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Griswoldville by Jordan M. Poss
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really liked it

Disclaimer: I know the author and received a copy personally from him.

I’m usually not one for Civil War history, fictional or otherwise. It seems like every young American boy interested in history is gifted with a glut of McPherson, Shaara, and Künstler. I was burned out on Civil War history some time ago.

However, I found this novel particularly readable. The best history is local history, and Poss brings his knowledge of rural Georgia and southern family dynamics to bear on this “discovered memoir”.

The language resembles many turn-of-the-last-century novels and, at times, may seem stuffy or antiquated. Poss helpfully includes a glossary for those unfamiliar with Civil War-era military jargon.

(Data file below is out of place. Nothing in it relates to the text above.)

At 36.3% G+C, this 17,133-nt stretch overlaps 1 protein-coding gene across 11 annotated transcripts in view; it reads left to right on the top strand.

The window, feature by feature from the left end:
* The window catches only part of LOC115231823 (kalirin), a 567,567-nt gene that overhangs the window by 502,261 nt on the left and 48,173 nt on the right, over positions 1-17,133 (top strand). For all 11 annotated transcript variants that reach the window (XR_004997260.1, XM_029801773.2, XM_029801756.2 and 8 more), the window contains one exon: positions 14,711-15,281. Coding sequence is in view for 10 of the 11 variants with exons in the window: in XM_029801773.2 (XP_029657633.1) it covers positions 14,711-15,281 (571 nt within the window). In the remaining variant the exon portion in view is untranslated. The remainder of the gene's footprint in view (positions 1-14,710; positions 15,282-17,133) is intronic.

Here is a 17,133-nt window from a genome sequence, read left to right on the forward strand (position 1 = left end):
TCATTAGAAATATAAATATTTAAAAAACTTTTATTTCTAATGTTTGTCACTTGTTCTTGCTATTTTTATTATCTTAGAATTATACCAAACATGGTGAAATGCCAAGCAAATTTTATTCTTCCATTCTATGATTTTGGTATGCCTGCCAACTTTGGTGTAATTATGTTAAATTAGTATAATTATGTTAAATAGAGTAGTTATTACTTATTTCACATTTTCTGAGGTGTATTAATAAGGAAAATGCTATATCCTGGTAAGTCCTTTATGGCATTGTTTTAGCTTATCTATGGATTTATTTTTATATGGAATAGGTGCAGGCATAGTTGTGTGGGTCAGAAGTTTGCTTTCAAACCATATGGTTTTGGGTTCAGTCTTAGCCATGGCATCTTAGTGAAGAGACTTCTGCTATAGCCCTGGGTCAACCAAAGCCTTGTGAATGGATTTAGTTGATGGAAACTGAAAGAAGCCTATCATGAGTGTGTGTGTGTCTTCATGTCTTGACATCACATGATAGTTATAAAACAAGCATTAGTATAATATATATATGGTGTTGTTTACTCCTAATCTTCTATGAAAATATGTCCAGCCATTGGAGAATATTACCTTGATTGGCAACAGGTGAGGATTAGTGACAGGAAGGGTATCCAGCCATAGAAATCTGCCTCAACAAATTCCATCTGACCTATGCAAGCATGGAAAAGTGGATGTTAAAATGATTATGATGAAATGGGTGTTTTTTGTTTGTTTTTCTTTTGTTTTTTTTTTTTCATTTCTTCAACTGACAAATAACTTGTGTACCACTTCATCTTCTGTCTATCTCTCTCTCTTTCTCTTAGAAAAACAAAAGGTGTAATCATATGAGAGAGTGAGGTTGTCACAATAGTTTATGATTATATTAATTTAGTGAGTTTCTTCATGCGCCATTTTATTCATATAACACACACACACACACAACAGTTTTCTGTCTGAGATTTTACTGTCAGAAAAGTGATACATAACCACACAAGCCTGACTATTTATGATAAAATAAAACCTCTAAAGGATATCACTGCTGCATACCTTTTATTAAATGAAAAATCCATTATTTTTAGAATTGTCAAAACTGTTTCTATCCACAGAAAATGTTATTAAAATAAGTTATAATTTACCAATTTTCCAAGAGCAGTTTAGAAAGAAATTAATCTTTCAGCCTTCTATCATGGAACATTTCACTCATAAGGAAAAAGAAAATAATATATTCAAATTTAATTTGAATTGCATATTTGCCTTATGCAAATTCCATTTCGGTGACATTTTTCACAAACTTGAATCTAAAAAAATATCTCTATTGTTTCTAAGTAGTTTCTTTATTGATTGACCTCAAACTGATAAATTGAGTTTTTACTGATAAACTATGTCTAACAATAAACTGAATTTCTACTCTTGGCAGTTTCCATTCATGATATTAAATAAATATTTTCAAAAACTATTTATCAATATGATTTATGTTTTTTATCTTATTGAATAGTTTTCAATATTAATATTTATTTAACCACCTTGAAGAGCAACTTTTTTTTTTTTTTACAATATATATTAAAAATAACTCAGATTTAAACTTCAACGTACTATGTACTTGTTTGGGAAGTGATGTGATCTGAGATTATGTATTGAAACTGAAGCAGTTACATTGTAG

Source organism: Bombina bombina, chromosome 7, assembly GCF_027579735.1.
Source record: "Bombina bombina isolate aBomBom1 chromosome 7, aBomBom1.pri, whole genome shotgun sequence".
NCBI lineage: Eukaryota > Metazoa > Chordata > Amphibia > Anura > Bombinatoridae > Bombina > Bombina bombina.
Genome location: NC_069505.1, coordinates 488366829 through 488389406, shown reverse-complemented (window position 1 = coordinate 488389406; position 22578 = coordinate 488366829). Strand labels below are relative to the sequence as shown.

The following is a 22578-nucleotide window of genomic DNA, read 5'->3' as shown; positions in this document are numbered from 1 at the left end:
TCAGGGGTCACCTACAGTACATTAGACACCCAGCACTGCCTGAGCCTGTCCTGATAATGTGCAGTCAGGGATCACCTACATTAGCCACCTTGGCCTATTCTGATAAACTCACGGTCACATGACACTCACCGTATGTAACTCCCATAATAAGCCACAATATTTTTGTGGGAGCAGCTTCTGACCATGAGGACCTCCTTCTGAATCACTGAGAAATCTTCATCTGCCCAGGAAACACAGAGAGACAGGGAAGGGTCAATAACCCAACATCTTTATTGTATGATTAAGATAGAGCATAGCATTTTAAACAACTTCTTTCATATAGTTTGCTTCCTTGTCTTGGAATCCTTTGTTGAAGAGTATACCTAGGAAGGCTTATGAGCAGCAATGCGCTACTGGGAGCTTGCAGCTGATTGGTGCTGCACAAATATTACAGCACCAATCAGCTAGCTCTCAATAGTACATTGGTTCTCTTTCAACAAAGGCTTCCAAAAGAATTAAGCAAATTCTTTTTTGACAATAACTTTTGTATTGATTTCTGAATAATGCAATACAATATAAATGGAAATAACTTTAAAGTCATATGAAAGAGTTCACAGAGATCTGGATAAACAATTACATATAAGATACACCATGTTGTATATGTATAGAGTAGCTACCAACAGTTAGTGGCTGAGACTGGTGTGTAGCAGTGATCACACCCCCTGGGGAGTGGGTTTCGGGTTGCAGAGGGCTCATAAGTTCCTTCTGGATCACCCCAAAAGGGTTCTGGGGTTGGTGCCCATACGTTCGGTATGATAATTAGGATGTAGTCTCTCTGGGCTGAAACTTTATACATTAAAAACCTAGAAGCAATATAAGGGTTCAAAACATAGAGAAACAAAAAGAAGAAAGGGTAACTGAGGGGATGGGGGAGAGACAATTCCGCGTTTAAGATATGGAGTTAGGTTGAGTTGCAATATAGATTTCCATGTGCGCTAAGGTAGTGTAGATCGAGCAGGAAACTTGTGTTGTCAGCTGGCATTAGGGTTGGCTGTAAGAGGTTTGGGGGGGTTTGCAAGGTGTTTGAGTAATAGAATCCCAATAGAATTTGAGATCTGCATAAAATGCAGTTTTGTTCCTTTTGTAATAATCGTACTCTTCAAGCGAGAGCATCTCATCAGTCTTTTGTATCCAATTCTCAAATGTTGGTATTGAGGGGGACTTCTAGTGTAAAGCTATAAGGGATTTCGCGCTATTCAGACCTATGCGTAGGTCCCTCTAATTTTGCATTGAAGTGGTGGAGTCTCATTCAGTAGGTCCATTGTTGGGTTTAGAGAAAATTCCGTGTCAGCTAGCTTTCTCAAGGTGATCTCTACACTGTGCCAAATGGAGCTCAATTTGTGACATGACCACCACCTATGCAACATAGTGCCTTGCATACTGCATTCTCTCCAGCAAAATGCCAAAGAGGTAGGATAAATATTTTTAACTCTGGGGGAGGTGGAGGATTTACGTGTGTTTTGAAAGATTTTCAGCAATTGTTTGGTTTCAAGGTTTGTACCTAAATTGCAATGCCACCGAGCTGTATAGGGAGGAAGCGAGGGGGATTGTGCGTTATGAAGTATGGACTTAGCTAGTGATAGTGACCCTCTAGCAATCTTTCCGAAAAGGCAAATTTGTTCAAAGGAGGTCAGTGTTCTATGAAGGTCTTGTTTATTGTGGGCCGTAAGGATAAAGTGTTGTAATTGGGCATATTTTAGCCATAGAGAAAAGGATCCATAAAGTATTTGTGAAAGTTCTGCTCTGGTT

The story itself is a distinctly Southern tale: it takes its time getting started and you’ll miss the important bits of you aren’t paying attention. I found the story believable but for one event at the junction of the climax and denouement, but literary license must be granted. This is, after all, a work of fiction.

Poss’ afterward and appendices placed the work in a larger context; some might argue the “found letters” would be better placed at the beginning or scattered strategically throughout the text.

Ultimately, Griswoldville is a solid novel that should provide several hours’ pleasure to academic and amateur history buff alike.
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Reading Progress

September 14, 2018 – Started Reading
September 14, 2018 – Shelved
September 19, 2018 –
page 175
September 19, 2018 – Finished Reading

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